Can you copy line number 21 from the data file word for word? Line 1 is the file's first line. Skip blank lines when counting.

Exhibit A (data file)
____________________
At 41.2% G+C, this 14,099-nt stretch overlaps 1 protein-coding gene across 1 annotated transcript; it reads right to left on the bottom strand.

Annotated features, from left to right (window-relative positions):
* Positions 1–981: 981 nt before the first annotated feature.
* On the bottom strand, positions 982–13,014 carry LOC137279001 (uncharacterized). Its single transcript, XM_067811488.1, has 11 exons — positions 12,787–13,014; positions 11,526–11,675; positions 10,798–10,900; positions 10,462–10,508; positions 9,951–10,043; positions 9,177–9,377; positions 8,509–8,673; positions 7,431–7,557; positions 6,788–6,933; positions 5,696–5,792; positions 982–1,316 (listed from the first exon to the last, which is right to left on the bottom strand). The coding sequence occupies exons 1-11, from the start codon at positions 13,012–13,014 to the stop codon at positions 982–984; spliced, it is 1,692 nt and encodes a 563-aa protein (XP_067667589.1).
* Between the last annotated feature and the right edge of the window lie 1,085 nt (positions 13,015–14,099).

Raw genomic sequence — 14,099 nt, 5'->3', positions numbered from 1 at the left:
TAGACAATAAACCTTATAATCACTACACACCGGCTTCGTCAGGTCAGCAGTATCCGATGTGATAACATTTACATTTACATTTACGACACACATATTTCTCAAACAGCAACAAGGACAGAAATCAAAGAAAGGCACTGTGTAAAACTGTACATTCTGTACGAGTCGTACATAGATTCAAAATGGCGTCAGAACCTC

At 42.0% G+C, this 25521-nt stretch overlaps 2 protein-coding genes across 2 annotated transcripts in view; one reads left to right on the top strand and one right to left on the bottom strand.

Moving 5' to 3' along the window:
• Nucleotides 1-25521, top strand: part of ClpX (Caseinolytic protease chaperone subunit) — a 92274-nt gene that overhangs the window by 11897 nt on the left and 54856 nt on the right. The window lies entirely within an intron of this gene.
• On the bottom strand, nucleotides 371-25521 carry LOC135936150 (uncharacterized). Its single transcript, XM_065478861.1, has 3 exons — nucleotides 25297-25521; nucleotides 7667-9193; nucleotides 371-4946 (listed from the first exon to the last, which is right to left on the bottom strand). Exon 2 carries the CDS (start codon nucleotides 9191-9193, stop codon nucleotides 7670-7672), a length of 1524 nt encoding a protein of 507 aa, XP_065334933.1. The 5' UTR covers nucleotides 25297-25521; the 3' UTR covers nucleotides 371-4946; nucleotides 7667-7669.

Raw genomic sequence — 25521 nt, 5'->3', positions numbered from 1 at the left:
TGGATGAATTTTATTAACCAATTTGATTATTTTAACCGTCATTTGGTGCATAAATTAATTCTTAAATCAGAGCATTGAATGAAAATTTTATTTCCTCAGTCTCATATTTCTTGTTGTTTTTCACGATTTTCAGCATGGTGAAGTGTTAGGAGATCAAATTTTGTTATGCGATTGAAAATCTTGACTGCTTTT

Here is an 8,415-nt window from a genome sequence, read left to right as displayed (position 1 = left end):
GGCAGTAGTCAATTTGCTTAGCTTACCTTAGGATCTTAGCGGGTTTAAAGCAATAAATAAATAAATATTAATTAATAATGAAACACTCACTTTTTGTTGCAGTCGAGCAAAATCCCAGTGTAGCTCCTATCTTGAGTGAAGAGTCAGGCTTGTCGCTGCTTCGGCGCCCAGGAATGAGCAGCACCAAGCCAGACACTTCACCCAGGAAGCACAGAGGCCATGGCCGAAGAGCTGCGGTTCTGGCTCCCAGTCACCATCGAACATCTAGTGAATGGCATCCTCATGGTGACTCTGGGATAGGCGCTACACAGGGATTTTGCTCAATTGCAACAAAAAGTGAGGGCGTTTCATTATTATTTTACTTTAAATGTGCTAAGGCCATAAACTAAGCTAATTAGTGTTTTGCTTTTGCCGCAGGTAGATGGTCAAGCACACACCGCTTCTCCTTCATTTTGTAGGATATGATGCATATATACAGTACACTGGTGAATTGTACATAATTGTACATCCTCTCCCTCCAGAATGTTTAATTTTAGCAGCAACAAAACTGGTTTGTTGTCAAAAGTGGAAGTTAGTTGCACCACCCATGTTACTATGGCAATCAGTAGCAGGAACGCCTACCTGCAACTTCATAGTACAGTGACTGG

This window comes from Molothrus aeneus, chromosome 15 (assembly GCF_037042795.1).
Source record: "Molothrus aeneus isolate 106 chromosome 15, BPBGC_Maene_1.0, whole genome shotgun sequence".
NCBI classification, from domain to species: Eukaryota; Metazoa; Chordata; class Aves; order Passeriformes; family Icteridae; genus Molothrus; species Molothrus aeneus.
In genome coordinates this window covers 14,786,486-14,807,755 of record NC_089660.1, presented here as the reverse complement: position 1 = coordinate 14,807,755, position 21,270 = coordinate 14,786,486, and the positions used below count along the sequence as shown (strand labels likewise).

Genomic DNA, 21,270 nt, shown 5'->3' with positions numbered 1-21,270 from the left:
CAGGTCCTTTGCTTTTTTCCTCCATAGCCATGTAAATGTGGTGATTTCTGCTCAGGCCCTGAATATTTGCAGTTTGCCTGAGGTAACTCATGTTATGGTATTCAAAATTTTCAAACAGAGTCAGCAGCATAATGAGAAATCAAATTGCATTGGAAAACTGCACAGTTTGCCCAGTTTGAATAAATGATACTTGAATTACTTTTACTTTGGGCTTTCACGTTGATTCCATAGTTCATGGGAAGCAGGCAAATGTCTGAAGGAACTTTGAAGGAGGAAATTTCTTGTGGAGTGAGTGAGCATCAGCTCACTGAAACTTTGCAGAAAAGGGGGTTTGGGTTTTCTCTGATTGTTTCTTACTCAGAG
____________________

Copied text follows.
CAGGTCCTTTGCTTTTTTCCTCCATAGCCATGTAAATGTGGTGATTTCTGCTCAGGCCCTGAATATTTGCAGTTTGCCTGAGGTAACTCATGTTATGGTATTCAAAATTTTCAAACAGAGTCAGCAGCATAATGAGAAATCAAATTGCATTGGAAAACTGCACAGTTTGCCCAGTTTGAATAAATGATACTTGAATTACTTTTACTTTGGGCTTTCACGTTGATTCCATAGTTCATGGGAAGCAGGCAAATGTCTGAAGGAACTTTGAAGGAGGAAATTTCTTGTGGAGTGAGTGAGCATCAGCTCACTGAAACTTTGCAGAAAAGGGGGTTTGGGTTTTCTCTGATTGTTTCTTACTCAGAG